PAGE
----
What If Instead Of Making Selective Service Gender-Neutral, We Abolished It Entirely?

What If Instead Of Making Selective Service Gender-Neutral, We Abolished It Entirely?

In the United States, it is the law that all men must register for Selective Service within one month of their 18th birthday. If they do not register, it's a felony for which they can be fined $250,000 or be sent to prison for up to five years. Now, sure, no one has actually been prosecuted for being a refusenik since 1986 — but there are other repercussions that can ruin a person's life. If one refuses to sign up for the draft, they aren't eligible for student aid, they can't get a job in the government, they can't get United States citizenship if they don't already have it, and in some states they can't go to college at all. If they fail to sign up for the draft before they turn 26, there is nothing they can do to ever become eligible for those things.

It is a horrible, cruel, and weirdly outdated system. The question now, however, is do we expand this horrible and cruel and weirdly outdated system to include women?

Yesterday, the Supreme Court of the United States rejected hearing a lawsuit challenging the male-only draft — not because it was without merit, but because Congress is already considering a measure to make the draft gender-neutral.

Via Washington Post:

The American Civil Liberties Union, representing two men and a group called the National Coalition for Men, called the requirement that men, but not women, register with the Selective Service System at age 18 "one of the last sex-based classifications in federal law."

The Trump administration had defended the policy. President Biden's acting solicitor general Elizabeth B. Prelogar had advised the court not to take up the issue now, because Congress is considering a national commission's recommendation that women be included in draft registration.

"Any reconsideration of the constitutionality of the male-only registration requirement … would be premature at this time," Prelogar wrote in a brief to the court.

This is one of the very few issues on which I, weirdly, totally agree with Men's Rights Activists. It is absolutely unfair and wrong that men have to sign up for this but women do not — particularly given the fact that refusal to do so can so greatly impact one's life.

That being said, perhaps there is a better way. Like not having it at all.

The United States hasn't actually drafted anyone since the Vietnam War ended in 1975. In fact, many Americans are probably under the impression that the draft itself ended that year as well. And it did! Unfortunately, five years later, Jimmy Carter signed Proclamation 4771, Registration Under the Military Selective Service Act, which then required all men from the ages of 18-26 to register for Selective Service — and that's what we've been doing ever since.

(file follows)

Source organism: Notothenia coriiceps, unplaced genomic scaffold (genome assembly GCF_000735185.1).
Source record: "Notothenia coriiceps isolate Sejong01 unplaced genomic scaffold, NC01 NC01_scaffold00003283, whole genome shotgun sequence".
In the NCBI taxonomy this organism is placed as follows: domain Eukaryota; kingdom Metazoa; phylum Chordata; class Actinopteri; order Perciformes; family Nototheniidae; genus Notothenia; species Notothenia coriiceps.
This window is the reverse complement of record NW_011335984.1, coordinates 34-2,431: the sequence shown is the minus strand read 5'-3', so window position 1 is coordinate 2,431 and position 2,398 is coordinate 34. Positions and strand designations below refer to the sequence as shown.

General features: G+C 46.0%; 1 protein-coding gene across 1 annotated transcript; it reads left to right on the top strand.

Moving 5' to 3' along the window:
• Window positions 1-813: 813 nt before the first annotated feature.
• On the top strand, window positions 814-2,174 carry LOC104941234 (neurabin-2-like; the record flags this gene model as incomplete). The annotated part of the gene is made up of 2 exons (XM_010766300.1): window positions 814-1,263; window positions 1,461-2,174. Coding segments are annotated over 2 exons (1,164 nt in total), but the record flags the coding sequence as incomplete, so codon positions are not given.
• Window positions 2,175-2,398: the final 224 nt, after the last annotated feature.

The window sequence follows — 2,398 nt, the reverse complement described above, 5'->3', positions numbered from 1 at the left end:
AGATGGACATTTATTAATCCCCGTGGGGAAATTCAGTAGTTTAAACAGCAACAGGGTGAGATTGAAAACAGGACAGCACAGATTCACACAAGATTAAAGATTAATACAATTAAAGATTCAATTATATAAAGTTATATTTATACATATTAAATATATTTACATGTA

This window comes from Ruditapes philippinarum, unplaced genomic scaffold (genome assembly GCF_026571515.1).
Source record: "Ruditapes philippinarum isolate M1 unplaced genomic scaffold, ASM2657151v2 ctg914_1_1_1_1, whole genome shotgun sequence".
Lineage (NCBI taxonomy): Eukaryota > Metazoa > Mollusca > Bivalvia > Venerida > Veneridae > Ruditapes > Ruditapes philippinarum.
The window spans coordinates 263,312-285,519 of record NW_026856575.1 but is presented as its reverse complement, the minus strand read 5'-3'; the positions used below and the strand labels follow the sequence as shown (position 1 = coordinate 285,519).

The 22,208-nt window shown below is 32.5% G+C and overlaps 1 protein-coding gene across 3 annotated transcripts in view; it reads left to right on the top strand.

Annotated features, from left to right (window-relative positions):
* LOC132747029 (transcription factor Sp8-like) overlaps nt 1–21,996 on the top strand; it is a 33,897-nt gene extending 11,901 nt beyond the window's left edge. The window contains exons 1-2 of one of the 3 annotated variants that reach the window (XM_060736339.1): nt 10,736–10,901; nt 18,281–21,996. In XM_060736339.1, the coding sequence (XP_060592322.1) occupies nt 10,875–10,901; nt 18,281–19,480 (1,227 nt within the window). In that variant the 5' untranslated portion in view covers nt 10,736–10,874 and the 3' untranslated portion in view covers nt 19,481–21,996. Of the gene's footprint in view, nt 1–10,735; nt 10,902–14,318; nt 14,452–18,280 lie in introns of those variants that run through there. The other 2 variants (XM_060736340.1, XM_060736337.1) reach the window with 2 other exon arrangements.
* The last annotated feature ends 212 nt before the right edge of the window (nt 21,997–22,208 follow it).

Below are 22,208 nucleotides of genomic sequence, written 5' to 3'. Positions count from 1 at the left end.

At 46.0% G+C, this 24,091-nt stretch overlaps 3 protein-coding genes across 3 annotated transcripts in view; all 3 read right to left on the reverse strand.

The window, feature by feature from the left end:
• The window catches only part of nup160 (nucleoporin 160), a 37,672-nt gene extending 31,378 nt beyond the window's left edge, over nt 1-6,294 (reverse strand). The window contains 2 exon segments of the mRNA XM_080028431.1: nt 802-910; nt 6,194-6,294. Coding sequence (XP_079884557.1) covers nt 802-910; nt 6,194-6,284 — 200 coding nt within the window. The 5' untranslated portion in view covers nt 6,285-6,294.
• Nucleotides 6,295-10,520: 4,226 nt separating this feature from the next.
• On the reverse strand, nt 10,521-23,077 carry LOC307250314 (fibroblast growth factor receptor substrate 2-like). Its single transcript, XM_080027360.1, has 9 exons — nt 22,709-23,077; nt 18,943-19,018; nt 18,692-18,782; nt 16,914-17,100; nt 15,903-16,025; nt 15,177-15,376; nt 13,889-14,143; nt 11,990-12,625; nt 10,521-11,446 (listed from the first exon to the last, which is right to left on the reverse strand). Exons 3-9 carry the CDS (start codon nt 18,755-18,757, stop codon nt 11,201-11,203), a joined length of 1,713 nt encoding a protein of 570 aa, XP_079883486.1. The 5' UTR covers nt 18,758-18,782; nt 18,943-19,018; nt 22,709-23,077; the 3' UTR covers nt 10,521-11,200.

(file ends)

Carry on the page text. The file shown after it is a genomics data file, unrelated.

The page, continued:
Since the end of Vietnam, the United States has fought in approximately 20 other wars, all with an all-volunteer military. Even during the height of the Iraq War, when all of America outside of the anti-war Left was totally gung-ho for war and awash in tiny flag pins and Freedom Fries, only 27 percent of Americans wanted to reinstitute the draft. Since then, support has mostly stayed at around 20 percent or less.

If for some reason we "needed" a draft, the draft could be reinstated, just like it was before WWII. It's not really necessary to keep it going all of the time, particularly when the only function it serves is to punish men who don't sign up for it — many of whom didn't do so not because they are personally opposed to war, but because they actually didn't know they had to. This, like practically every other crap thing in our country, disparately impacts low-income men.

It doesn't seem like there is enough of a "plus-side" to keep this going. I'm sure it makes some people feel good, but it doesn't seem as though that's a good enough reason to keep doing it or to do more of it. Maybe they can find some joy in other things we only do because they make people uninvolved with them feel good, like the death penalty and putting people on the sex offender's registry for public urination.

The fact is, Iraq and Afghanistan changed a lot of shit for a lot of people, and it's harder to find people who are super jazzed about invading other countries and killing the people in them than ever before, or of spending so much on the military when that money might be better used to improve things in our own country. Even Republicans are not that into it these days. It seems as though it would be a much bigger crowd-pleaser for the Biden administration to push for abolishing the Selective Service entirely than to push for including women in it so we can screw up more people's lives for basically no reason.

[Washington Post]

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Robyn Pennacchia

Robyn Pennacchia is a brilliant, fabulously talented and visually stunning angel of a human being, who shrugged off what she is pretty sure would have been a Tony Award-winning career in musical theater in order to write about stuff on the internet. Follow her on Twitter at @RobynElyse


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